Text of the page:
Hand-pass experiment axed ahead of national league
Four other proposals get the green light; ticket price rises for league and championship announced
Mayo’s Andy Moran hand-passes during and FBD Connacht Senior Football League match against Galway at Tuam Stadium. Photograph: Bryan Keane/Inpho
Trialling of the controversial restriction on hand-passing in football was discontinued by the GAA after a lengthy, hour-and-a-half debate at Central Council on Saturday at Croke Park.
Opinion was closely divided and virtually everyone present spoke. The proposal was defeated by 25-23. This means that the trial, initially intended to run through the national league, will come to an end with the FBD Connacht final between Galway and Roscommon in Tuam on Sunday.
1) Sideline balls must be kicked forward except when in or on the opposition 20-metre line.
2) An attacking mark may be taken outside the opposition 45 provided kicked in play from within the opposition 45 and travelling at least 20 metres. (Although not widely mentioned this also allows a defender to make a mark under a dropping ball.)
3) A black-card infraction to be punished by 10 minutes in a sin-bin rather than automatic substitution by a replacement.
4) Kick-out to be taken from 20-metre line.
There was a dispute over whether the decision to abort the hand-pass experiment would require a two-thirds majority, given that Central Council had comfortably approved the trial in its meeting last November and made provision for a review in January.
GAA president John Horan ruled that a simple majority would suffice, as the intended review had made approval of the trial a two-step process.
Sports performance analyst Rob Carroll, whose research had underpinned the proposals advanced by the Standing Committee on the Playing Rules, chaired by Derry academic David Hassan, also conducted a review of the trial by analysing 10 matches from the pre-season schedules.
Among his findings, presented to Central Council, was that there had been 20 additional possessions per match and no overall effect on goal scoring (despite an appreciable drop in Ulster’s McKenna Cup).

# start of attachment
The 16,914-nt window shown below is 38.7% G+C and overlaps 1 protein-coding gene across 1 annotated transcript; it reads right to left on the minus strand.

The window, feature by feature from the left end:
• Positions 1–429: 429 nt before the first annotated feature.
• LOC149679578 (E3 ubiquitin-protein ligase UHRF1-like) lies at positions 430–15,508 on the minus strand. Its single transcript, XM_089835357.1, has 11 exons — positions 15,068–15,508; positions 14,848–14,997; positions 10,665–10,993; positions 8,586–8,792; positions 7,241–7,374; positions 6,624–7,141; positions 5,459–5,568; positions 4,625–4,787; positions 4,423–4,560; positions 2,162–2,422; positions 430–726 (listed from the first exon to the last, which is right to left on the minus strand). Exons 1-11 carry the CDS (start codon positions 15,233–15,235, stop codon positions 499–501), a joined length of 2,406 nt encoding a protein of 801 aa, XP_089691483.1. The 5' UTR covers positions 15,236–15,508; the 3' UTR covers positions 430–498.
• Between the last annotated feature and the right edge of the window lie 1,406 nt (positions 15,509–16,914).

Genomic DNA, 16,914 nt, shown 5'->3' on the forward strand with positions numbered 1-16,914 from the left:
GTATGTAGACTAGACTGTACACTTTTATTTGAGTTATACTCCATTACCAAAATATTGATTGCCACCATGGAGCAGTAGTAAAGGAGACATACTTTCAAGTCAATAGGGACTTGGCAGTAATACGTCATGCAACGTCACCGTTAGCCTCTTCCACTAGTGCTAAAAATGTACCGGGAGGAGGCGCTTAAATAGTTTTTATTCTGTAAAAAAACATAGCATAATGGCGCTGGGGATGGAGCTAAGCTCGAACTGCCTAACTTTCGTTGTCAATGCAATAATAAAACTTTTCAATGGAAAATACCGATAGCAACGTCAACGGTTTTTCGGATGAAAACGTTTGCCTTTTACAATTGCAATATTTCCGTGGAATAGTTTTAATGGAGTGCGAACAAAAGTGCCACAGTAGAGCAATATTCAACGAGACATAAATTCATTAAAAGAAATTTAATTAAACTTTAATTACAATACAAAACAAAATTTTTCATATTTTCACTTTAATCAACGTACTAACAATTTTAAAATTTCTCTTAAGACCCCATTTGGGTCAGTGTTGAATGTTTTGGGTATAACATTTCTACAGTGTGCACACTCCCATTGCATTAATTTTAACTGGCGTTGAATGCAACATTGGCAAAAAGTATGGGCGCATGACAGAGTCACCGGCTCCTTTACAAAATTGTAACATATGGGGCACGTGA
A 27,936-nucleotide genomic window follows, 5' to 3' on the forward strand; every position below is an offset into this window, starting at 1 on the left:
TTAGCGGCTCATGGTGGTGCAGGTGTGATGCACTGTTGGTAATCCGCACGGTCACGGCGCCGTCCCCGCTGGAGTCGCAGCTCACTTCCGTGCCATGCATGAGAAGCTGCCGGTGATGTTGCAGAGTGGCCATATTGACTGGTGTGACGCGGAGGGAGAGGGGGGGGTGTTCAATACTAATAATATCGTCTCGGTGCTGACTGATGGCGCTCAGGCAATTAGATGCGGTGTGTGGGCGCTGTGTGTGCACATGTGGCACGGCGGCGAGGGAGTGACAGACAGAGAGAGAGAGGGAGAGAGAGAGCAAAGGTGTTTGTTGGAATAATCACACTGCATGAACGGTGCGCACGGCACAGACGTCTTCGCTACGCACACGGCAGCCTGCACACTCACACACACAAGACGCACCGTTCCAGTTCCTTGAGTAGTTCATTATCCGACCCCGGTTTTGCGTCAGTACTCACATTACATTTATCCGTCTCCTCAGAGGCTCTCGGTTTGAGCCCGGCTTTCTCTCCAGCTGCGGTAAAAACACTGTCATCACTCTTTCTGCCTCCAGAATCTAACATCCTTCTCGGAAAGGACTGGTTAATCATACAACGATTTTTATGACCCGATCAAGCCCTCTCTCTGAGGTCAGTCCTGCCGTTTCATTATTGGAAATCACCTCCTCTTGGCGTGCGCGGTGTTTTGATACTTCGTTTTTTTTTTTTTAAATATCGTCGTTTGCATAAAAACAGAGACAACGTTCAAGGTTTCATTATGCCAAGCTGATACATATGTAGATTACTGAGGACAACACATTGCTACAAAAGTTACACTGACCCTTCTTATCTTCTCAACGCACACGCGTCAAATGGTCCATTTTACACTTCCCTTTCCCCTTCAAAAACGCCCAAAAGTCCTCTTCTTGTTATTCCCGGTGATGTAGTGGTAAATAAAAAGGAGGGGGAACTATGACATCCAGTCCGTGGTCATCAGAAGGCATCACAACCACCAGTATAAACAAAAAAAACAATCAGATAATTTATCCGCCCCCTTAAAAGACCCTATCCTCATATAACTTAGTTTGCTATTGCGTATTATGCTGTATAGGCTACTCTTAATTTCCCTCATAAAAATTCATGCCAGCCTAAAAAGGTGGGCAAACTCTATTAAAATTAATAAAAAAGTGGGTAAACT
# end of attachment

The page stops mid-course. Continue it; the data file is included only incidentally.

It was pointed out that by withdrawing the hand-pass rule now, some teams would not even have the chance to play in the trial, including Kerry and Tipperary, who sat out the McGrath Cup in Munster.
Despite indications of concern from referees, this was not raised as an issue during the debate.
In some ways the outcome is a surprise, given how firmly Central Council voted to trial all five proposals less than two months ago. In the recent matches, though, there has been a chorus of dissent from managers and the Gaelic Players Association indicated their opposition during the week. In the circumstances, the hand-pass restriction came very close to retention.
The four remaining experimental rules will continue during the league and if a review process approves, they will be brought to a special congress in the autumn. Proposals for a tiered football championship are also expected to go before that congress.
A number of ticket price increases were announced for the coming year. All-Ireland senior hurling and football finals will increase by €10 to €90 for stand tickets and by €5 for Hill 16 tickets to €45.
More immediately, headline prices for the national league will go up by 33 per cent from €15 to €20 but pre-purchases, previously available at €13, will be available for €15 as will concession tickets for students and senior citizens.
In Divisions Three and Four in football, and Divisions Two and Three in hurling, the admission prices will remain unchanged at €10 and €5. Juveniles, under-16, will be admitted free to Allianz Leagues games – except where matches are all-ticket, where the admission will be €5.
There will be a €5 increase for tickets to All-Ireland senior hurling and football semi-finals and will cost €50 for the stands and €35 for the terraces. There are no changes to the prices of All-Ireland quarter-finals tickets.
Admission to the GAA All-Ireland football qualifiers will increase from €15 to €20 for Rounds 1, 2 & 3 and will increase from €20 to €25 for Round 4.
According to the GAA statement on the increases:
“This represents the first major review of Championship ticket prices since 2011. Additional revenue from these Championship ticket changes will be ring-fenced to fund an increase in grants to club facility redevelopments to a new high of €3m, fund additional grant aid to overseas units and the staging of the GAA World Games in July, and make increases in capital grants and funding to county boards.
“The GAA also reaffirmed its commitment to ensure that all revenue generated from the Allianz Leagues will be redistributed directly back out to every county. A national pool will ensure that counties in lower tiers with smaller crowds are accommodated via the national pool.”